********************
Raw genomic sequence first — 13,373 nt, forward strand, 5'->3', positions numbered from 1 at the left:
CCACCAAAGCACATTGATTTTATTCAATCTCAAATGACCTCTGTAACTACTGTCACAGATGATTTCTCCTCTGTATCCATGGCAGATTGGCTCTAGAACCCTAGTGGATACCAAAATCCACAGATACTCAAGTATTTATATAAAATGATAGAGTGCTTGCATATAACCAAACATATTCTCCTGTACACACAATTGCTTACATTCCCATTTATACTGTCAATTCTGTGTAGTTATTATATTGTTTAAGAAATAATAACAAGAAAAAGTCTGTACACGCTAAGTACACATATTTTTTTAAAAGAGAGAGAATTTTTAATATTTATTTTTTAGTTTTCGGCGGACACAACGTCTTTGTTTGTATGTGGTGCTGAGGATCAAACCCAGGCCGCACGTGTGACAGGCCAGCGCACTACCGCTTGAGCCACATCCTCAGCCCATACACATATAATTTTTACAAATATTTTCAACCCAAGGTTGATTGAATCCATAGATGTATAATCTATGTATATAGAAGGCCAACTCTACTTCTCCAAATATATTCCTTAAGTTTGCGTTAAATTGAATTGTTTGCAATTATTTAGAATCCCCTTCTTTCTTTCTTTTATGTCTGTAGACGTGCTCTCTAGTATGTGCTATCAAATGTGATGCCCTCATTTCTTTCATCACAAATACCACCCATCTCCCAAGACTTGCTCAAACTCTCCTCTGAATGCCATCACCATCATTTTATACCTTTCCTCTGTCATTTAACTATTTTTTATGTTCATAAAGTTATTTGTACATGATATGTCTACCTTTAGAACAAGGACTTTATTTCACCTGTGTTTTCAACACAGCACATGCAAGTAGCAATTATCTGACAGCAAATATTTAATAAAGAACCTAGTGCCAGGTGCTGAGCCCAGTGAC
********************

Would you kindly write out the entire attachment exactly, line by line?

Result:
Raw genomic sequence first — 13,373 nt, forward strand, 5'->3', positions numbered from 1 at the left:
CCACCAAAGCACATTGATTTTATTCAATCTCAAATGACCTCTGTAACTACTGTCACAGATGATTTCTCCTCTGTATCCATGGCAGATTGGCTCTAGAACCCTAGTGGATACCAAAATCCACAGATACTCAAGTATTTATATAAAATGATAGAGTGCTTGCATATAACCAAACATATTCTCCTGTACACACAATTGCTTACATTCCCATTTATACTGTCAATTCTGTGTAGTTATTATATTGTTTAAGAAATAATAACAAGAAAAAGTCTGTACACGCTAAGTACACATATTTTTTTAAAAGAGAGAGAATTTTTAATATTTATTTTTTAGTTTTCGGCGGACACAACGTCTTTGTTTGTATGTGGTGCTGAGGATCAAACCCAGGCCGCACGTGTGACAGGCCAGCGCACTACCGCTTGAGCCACATCCTCAGCCCATACACATATAATTTTTACAAATATTTTCAACCCAAGGTTGATTGAATCCATAGATGTATAATCTATGTATATAGAAGGCCAACTCTACTTCTCCAAATATATTCCTTAAGTTTGCGTTAAATTGAATTGTTTGCAATTATTTAGAATCCCCTTCTTTCTTTCTTTTATGTCTGTAGACGTGCTCTCTAGTATGTGCTATCAAATGTGATGCCCTCATTTCTTTCATCACAAATACCACCCATCTCCCAAGACTTGCTCAAACTCTCCTCTGAATGCCATCACCATCATTTTATACCTTTCCTCTGTCATTTAACTATTTTTTATGTTCATAAAGTTATTTGTACATGATATGTCTACCTTTAGAACAAGGACTTTATTTCACCTGTGTTTTCAACACAGCACATGCAAGTAGCAATTATCTGACAGCAAATATTTAATAAAGAACCTAGTGCCAGGTGCTGAGCCCAGTGAC